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When should names be translated or transliterated? For example, why do translations say "En-Gedi" instead "Spring of the Young Goat". The same could be said for "Adam" whose name literally means "Man". When should city or people's names be translated (for meaning) versus just being transliterated?

In the world of the Old Testament, would people have thought of "I'm going down to En-Gedi" or would they have thought "I'm going down to Young Goat's Spring". Similarly would people have thought "There's Adam" (thinking the sound) versus "There's Man" or any other name. Did the Hebrews think of names as just sounds attached to a particular person or place, or would they have acknowledged the meaning? Why do some translations translate certain words and others transliterate them? Why are some places translated while others are transliterated?

  • When you see a place called "Newtown", do you think "that is a new town", or just "that is a place whose name is 'Newtown'"? – Colin Fine Mar 23 at 19:49
  • I know is the case now- but I wasn't sure if there was any info to indicate that it is different in Hebrew or the minds of the Hebrews – Superdadsuper Mar 23 at 19:51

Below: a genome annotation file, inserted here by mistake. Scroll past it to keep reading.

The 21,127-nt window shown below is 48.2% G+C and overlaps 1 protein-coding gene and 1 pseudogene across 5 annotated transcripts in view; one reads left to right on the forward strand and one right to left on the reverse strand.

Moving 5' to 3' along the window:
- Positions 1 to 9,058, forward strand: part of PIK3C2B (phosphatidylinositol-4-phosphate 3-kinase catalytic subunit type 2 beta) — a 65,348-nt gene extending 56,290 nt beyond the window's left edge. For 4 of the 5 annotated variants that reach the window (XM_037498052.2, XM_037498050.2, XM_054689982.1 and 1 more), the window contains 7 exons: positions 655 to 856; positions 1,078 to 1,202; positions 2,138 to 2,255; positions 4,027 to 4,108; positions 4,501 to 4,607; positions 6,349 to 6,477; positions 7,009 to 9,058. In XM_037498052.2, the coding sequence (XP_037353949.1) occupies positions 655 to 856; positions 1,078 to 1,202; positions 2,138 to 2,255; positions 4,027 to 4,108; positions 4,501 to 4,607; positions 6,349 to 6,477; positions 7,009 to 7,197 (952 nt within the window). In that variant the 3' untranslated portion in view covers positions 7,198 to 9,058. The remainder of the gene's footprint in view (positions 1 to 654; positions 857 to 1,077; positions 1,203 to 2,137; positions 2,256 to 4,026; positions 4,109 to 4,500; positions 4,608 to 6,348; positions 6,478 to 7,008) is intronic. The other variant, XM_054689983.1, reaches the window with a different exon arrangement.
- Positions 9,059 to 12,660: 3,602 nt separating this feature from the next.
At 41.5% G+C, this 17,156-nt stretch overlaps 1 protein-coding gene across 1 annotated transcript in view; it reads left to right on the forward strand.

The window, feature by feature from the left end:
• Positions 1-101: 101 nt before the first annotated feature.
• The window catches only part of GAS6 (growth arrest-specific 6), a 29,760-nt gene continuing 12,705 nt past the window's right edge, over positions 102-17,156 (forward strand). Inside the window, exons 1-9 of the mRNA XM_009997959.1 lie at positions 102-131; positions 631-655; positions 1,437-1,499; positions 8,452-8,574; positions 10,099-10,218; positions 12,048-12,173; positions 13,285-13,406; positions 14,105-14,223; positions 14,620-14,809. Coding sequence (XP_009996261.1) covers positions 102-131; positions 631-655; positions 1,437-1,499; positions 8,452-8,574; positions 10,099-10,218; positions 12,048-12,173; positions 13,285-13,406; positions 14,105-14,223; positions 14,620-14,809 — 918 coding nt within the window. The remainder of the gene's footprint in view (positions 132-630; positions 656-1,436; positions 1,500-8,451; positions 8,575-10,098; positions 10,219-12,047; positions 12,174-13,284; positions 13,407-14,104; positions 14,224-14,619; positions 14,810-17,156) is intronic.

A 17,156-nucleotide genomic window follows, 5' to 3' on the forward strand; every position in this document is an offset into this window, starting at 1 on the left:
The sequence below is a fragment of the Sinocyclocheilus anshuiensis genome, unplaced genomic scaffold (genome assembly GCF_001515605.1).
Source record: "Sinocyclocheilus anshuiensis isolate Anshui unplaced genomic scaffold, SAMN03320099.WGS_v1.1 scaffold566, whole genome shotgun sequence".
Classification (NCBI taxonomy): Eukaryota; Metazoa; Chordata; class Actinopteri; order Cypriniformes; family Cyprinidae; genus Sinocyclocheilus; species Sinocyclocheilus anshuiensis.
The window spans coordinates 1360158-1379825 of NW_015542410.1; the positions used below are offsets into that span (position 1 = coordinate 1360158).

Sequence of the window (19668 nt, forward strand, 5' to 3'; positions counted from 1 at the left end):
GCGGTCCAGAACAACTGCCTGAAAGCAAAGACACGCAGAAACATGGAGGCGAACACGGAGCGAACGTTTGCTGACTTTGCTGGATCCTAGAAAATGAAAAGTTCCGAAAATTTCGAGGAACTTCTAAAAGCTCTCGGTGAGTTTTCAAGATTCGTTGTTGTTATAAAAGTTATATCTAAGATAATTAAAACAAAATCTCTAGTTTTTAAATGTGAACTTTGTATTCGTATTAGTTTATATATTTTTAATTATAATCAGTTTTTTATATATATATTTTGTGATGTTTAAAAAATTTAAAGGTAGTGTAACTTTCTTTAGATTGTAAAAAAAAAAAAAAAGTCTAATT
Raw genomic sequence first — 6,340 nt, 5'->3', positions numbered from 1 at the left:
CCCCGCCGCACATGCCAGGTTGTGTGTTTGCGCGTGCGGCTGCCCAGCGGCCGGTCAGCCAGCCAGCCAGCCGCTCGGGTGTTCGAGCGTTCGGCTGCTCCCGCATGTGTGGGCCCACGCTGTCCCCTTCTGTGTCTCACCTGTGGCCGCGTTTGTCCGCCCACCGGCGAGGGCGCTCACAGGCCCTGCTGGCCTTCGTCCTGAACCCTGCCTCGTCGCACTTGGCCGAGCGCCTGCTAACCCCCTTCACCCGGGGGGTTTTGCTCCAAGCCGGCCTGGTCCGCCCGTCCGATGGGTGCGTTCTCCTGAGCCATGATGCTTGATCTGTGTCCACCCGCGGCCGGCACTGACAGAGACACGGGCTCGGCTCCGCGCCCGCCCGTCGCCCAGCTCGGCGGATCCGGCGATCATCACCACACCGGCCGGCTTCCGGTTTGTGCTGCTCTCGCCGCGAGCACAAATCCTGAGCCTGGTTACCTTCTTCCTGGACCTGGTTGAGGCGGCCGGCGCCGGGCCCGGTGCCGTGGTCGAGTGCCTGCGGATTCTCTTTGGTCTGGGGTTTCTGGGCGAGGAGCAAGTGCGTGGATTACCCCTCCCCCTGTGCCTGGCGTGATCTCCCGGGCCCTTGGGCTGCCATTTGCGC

• I don't know of any firm evidence either way. But it always seems to me that the null hypothesis is that people are people, and it is the proposition that "[X people a long time ago] thought in a different way from us" that needs strong evidence. – Colin Fine Mar 23 at 20:01
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Since all the names appear significant, I began a translation that translated the names (people, places) at [least at] their first mention, with the transliteration or name in brackets. That could be done by footnote too. I understand the first meaning of Hebrew 'man/adamah' is 'red clay,' so that would be my first-mention. In that case: then 'man,' then the capitalized name 'Adam' later

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Thanks for the question that lead to an interesting find.

http://www.ubs-translations.org/tbt/1989/01/TBT198901.html?seq=12

What's in a name

Bible Translator, Jan. 1989 pp. 109-119

Roger L. Omanson

(snippet of p. 110)

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The excerpt below (p. 119) offers an answer as to when translation is preferred over only translit.

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